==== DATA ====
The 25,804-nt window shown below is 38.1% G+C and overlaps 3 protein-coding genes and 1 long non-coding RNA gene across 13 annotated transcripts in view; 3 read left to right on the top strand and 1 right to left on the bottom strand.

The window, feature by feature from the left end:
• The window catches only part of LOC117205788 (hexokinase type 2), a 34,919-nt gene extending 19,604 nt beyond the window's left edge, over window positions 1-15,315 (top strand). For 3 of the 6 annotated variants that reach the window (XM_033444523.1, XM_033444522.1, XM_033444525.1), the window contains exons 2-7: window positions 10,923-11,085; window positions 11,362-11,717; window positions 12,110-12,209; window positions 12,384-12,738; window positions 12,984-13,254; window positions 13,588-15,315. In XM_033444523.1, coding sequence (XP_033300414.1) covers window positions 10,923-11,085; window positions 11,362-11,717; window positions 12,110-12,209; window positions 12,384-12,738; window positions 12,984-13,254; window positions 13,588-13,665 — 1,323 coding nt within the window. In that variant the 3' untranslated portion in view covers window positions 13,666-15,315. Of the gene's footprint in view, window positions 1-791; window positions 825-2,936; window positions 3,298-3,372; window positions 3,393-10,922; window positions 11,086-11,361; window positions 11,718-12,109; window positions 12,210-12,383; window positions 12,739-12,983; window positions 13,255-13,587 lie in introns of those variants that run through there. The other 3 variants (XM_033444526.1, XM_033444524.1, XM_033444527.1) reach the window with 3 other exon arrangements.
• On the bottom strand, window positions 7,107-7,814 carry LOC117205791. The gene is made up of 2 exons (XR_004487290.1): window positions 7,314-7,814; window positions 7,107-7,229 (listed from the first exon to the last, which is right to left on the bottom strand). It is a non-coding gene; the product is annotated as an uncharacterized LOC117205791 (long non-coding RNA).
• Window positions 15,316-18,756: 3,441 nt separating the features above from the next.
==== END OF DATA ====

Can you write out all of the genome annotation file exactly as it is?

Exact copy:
The 25,804-nt window shown below is 38.1% G+C and overlaps 3 protein-coding genes and 1 long non-coding RNA gene across 13 annotated transcripts in view; 3 read left to right on the top strand and 1 right to left on the bottom strand.

The window, feature by feature from the left end:
• The window catches only part of LOC117205788 (hexokinase type 2), a 34,919-nt gene extending 19,604 nt beyond the window's left edge, over window positions 1-15,315 (top strand). For 3 of the 6 annotated variants that reach the window (XM_033444523.1, XM_033444522.1, XM_033444525.1), the window contains exons 2-7: window positions 10,923-11,085; window positions 11,362-11,717; window positions 12,110-12,209; window positions 12,384-12,738; window positions 12,984-13,254; window positions 13,588-15,315. In XM_033444523.1, coding sequence (XP_033300414.1) covers window positions 10,923-11,085; window positions 11,362-11,717; window positions 12,110-12,209; window positions 12,384-12,738; window positions 12,984-13,254; window positions 13,588-13,665 — 1,323 coding nt within the window. In that variant the 3' untranslated portion in view covers window positions 13,666-15,315. Of the gene's footprint in view, window positions 1-791; window positions 825-2,936; window positions 3,298-3,372; window positions 3,393-10,922; window positions 11,086-11,361; window positions 11,718-12,109; window positions 12,210-12,383; window positions 12,739-12,983; window positions 13,255-13,587 lie in introns of those variants that run through there. The other 3 variants (XM_033444526.1, XM_033444524.1, XM_033444527.1) reach the window with 3 other exon arrangements.
• On the bottom strand, window positions 7,107-7,814 carry LOC117205791. The gene is made up of 2 exons (XR_004487290.1): window positions 7,314-7,814; window positions 7,107-7,229 (listed from the first exon to the last, which is right to left on the bottom strand). It is a non-coding gene; the product is annotated as an uncharacterized LOC117205791 (long non-coding RNA).
• Window positions 15,316-18,756: 3,441 nt separating the features above from the next.